I'm only kidding.
We went to fish.
We even strapped the kayaks to the roof of the Outback with the greatest of intentions.
When we got there, the river was high and the wind was ridiculous. We had no desire to paddle or attempt to cast a fly in those conditions.
On Saturday evening we watched a documentary on the "rediscovery" of the Ivory-bill called "Ghost Bird" on Netflix. It was interesting... pretty enlightening actually.
I was already pretty familiar with the story because I bought and quickly read this book when it was first published in 2005.
Reading that book inspired me to track down an original copy of this old publication for its historical perspective... and because I like old books.
|Life Histories of North American Woodpeckers by A.C. Bent, 1939|
Sorry, I'm easily distracted by my books. Back to the story...
Watching the "Ghost Bird" film made me want to go to Brinkley, Arkansas and see if there was still any lingering Ivory-bill mania. If nothing else, it gave us a reasonably close destination for wetting a fly line while floating around in a kayak on Sunday.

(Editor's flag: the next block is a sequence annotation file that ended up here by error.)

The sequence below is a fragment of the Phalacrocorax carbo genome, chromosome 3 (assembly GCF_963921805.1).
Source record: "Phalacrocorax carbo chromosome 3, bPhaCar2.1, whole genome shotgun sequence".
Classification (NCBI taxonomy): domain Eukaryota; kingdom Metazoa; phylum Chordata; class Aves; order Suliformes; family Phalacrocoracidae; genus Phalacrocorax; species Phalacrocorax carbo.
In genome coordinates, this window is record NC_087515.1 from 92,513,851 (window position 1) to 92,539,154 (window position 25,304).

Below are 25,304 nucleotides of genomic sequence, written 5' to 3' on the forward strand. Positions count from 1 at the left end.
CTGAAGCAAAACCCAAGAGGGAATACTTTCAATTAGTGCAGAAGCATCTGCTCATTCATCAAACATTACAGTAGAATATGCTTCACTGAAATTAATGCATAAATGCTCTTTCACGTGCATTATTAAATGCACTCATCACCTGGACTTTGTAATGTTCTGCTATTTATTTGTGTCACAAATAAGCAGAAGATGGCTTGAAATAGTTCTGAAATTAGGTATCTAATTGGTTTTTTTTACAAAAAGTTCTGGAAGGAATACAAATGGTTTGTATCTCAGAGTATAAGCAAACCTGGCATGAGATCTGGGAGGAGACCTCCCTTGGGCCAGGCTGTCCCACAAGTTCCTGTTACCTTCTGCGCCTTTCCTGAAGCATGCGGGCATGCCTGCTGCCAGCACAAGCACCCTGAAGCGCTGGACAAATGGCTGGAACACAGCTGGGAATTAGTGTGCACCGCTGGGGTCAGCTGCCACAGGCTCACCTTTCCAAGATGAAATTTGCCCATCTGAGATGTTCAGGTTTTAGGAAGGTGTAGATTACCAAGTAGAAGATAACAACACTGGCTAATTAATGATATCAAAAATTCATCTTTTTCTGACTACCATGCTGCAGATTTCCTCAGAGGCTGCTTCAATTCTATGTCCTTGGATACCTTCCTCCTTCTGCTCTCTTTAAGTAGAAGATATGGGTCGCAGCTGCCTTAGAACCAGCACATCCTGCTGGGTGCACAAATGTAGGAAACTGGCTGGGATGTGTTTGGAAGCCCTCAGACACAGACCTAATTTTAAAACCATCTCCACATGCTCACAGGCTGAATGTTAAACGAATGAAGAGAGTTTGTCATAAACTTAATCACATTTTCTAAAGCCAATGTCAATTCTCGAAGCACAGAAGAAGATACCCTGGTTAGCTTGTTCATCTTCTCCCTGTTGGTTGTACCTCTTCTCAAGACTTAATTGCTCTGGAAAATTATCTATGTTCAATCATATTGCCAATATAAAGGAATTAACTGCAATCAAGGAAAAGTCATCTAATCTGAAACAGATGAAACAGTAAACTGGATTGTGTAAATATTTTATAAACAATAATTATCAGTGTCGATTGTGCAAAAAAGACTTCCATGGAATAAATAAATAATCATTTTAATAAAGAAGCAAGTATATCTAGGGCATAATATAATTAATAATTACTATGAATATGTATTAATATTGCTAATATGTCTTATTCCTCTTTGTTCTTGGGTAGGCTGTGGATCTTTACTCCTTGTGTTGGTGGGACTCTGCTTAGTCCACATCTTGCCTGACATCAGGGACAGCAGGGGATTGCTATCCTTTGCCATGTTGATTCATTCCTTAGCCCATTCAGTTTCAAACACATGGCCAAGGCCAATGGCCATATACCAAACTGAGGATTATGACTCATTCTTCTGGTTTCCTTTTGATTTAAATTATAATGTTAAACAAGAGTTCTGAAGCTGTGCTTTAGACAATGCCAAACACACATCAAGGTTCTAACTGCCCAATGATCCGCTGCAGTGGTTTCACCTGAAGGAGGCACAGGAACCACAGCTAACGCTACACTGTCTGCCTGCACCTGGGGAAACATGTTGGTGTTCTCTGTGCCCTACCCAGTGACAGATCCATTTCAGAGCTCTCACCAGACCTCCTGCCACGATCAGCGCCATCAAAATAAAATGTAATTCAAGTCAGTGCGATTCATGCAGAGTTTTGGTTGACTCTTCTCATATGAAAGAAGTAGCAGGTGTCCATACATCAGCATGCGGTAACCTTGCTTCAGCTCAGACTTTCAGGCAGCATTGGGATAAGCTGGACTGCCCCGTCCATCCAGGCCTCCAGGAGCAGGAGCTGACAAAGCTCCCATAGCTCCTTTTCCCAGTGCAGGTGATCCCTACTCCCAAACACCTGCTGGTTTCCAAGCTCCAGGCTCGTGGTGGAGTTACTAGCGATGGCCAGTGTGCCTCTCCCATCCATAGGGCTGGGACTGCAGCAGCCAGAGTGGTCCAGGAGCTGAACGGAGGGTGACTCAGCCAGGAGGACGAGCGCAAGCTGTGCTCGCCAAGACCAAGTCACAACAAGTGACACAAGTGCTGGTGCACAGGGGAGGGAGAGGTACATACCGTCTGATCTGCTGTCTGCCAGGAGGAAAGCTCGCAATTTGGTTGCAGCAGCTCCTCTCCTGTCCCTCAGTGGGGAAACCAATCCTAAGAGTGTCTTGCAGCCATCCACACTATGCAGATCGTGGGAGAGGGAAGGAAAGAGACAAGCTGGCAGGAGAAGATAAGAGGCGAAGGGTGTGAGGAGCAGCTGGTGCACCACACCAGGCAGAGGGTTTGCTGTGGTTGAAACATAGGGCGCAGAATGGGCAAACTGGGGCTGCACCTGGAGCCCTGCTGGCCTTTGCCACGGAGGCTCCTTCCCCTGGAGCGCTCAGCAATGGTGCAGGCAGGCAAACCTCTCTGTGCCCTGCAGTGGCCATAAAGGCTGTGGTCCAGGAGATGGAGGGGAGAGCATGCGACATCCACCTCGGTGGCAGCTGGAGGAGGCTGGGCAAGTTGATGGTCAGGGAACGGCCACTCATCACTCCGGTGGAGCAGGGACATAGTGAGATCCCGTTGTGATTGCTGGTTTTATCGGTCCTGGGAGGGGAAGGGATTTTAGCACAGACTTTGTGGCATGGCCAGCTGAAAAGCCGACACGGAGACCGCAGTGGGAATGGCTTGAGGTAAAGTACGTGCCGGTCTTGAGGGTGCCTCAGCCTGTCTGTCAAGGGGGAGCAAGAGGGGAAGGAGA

I was disappointed to see that the local excitement about the "Lord God Bird" was apparently extinct... perhaps a mirror of the birds' actual status in the wild.
|The only sign (no pun intended) that Ivory-bills may have been there.|
I'm doubtful that any sort of viable population of Ivory-bills exists at this point. I want to believe, but logic suggests that the "rediscovery" celebration may have been a bit premature. I suppose if there was anything positive to be gained from the supposed rediscovery, it would be the hope that some of what mankind has destroyed may return to its original splendor.
I still have hope.
Since the fishing conditions weren't really favorable for kayaking fly fishers in the haunts of the Ivory-bill, we went up the road to fish one of the lakes at Village Creek State Park. With little daylight left we made no attempt to put boats in the water, so we fished along the shoreline for an hour or so.
We both caught two small Largemouths apiece- our first bass of the year.
|Sadly, holding the fish at arm's length, it still looks to be 8".|
I can only hope for bigger bass as the season continues.